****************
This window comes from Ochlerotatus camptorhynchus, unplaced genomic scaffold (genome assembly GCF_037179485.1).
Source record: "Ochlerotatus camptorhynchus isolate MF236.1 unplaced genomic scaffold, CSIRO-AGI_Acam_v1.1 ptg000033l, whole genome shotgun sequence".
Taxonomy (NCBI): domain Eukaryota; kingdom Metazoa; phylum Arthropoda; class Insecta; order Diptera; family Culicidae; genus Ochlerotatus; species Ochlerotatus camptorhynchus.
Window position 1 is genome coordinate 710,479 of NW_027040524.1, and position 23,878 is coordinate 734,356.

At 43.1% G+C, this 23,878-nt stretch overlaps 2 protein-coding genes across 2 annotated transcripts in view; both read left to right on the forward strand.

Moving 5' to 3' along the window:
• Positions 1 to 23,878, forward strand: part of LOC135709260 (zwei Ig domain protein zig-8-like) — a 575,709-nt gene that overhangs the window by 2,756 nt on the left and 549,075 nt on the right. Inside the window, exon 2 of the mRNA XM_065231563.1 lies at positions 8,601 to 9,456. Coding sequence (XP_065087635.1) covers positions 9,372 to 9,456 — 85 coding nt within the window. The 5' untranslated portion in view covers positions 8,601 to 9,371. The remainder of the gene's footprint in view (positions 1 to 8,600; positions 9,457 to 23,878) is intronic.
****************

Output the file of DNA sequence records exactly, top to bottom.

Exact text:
This window comes from Ochlerotatus camptorhynchus, unplaced genomic scaffold (genome assembly GCF_037179485.1).
Source record: "Ochlerotatus camptorhynchus isolate MF236.1 unplaced genomic scaffold, CSIRO-AGI_Acam_v1.1 ptg000033l, whole genome shotgun sequence".
Taxonomy (NCBI): domain Eukaryota; kingdom Metazoa; phylum Arthropoda; class Insecta; order Diptera; family Culicidae; genus Ochlerotatus; species Ochlerotatus camptorhynchus.
Window position 1 is genome coordinate 710,479 of NW_027040524.1, and position 23,878 is coordinate 734,356.

At 43.1% G+C, this 23,878-nt stretch overlaps 2 protein-coding genes across 2 annotated transcripts in view; both read left to right on the forward strand.

Moving 5' to 3' along the window:
• Positions 1 to 23,878, forward strand: part of LOC135709260 (zwei Ig domain protein zig-8-like) — a 575,709-nt gene that overhangs the window by 2,756 nt on the left and 549,075 nt on the right. Inside the window, exon 2 of the mRNA XM_065231563.1 lies at positions 8,601 to 9,456. Coding sequence (XP_065087635.1) covers positions 9,372 to 9,456 — 85 coding nt within the window. The 5' untranslated portion in view covers positions 8,601 to 9,371. The remainder of the gene's footprint in view (positions 1 to 8,600; positions 9,457 to 23,878) is intronic.